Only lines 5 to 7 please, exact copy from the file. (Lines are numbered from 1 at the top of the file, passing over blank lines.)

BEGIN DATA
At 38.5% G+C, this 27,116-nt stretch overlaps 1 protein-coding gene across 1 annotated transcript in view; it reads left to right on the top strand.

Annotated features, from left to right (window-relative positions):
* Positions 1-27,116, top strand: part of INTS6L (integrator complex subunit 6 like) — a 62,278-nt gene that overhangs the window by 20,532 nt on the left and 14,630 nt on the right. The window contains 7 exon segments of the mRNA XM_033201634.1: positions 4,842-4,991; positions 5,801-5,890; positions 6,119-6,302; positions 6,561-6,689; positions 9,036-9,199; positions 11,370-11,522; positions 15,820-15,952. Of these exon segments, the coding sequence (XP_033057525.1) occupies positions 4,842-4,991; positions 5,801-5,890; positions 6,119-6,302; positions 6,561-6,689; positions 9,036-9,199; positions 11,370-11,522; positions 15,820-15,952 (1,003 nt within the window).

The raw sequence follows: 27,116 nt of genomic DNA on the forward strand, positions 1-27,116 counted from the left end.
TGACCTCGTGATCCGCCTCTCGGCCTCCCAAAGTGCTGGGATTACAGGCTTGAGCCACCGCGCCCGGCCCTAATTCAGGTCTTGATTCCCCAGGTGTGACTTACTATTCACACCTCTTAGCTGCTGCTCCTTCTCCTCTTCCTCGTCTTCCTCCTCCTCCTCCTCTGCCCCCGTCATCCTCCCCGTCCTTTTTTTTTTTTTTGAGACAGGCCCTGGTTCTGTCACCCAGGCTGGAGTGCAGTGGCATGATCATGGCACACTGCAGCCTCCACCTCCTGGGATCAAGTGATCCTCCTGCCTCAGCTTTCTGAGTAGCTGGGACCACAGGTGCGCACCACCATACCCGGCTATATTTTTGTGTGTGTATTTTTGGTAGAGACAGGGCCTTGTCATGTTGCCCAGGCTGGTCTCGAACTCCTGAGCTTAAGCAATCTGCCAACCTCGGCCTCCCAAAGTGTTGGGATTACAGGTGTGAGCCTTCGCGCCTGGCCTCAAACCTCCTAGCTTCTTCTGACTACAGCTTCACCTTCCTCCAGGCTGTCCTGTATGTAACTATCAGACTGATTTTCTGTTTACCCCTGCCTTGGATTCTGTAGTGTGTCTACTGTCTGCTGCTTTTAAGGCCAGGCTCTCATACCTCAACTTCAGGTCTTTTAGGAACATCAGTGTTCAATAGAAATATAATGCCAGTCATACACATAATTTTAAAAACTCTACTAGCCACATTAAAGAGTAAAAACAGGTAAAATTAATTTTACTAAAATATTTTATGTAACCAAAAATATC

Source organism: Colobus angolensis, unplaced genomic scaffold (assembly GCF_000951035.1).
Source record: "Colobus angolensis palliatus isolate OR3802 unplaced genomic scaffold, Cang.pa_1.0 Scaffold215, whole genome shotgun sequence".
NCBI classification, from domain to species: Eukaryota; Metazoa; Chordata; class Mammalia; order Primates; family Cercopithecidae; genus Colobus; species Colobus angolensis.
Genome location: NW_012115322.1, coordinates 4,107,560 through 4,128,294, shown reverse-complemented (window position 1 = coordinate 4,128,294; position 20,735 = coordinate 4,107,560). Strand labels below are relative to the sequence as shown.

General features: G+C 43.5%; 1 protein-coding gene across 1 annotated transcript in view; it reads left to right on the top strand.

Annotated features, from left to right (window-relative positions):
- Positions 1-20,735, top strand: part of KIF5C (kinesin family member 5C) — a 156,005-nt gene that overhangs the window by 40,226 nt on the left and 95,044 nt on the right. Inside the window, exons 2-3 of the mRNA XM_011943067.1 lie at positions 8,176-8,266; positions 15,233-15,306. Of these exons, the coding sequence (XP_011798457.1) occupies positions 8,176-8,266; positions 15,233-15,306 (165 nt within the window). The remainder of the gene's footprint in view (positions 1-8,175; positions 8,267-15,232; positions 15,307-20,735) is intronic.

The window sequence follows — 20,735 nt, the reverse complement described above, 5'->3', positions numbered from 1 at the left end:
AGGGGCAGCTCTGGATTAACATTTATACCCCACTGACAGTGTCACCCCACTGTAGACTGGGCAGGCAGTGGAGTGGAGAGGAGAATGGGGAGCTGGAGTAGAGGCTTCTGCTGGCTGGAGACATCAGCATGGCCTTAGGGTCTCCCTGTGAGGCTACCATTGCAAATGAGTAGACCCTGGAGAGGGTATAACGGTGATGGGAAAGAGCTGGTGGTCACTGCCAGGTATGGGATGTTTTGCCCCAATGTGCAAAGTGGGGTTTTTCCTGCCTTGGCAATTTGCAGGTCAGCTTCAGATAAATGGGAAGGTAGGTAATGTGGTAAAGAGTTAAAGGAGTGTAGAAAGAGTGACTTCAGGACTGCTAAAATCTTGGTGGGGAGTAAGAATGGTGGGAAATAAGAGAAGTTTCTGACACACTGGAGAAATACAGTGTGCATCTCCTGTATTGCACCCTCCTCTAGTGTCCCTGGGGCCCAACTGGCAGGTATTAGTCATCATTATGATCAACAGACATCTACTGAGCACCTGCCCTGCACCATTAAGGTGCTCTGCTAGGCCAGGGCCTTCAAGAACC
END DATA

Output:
TGACCTCGTGATCCGCCTCTCGGCCTCCCAAAGTGCTGGGATTACAGGCTTGAGCCACCGCGCCCGGCCCTAATTCAGGTCTTGATTCCCCAGGTGTGACTTACTATTCACACCTCTTAGCTGCTGCTCCTTCTCCTCTTCCTCGTCTTCCTCCTCCTCCTCCTCTGCCCCCGTCATCCTCCCCGTCCTTTTTTTTTTTTTTGAGACAGGCCCTGGTTCTGTCACCCAGGCTGGAGTGCAGTGGCATGATCATGGCACACTGCAGCCTCCACCTCCTGGGATCAAGTGATCCTCCTGCCTCAGCTTTCTGAGTAGCTGGGACCACAGGTGCGCACCACCATACCCGGCTATATTTTTGTGTGTGTATTTTTGGTAGAGACAGGGCCTTGTCATGTTGCCCAGGCTGGTCTCGAACTCCTGAGCTTAAGCAATCTGCCAACCTCGGCCTCCCAAAGTGTTGGGATTACAGGTGTGAGCCTTCGCGCCTGGCCTCAAACCTCCTAGCTTCTTCTGACTACAGCTTCACCTTCCTCCAGGCTGTCCTGTATGTAACTATCAGACTGATTTTCTGTTTACCCCTGCCTTGGATTCTGTAGTGTGTCTACTGTCTGCTGCTTTTAAGGCCAGGCTCTCATACCTCAACTTCAGGTCTTTTAGGAACATCAGTGTTCAATAGAAATATAATGCCAGTCATACACATAATTTTAAAAACTCTACTAGCCACATTAAAGAGTAAAAACAGGTAAAATTAATTTTACTAAAATATTTTATGTAACCAAAAATATC

Source organism: Colobus angolensis, unplaced genomic scaffold (assembly GCF_000951035.1).
Source record: "Colobus angolensis palliatus isolate OR3802 unplaced genomic scaffold, Cang.pa_1.0 Scaffold215, whole genome shotgun sequence".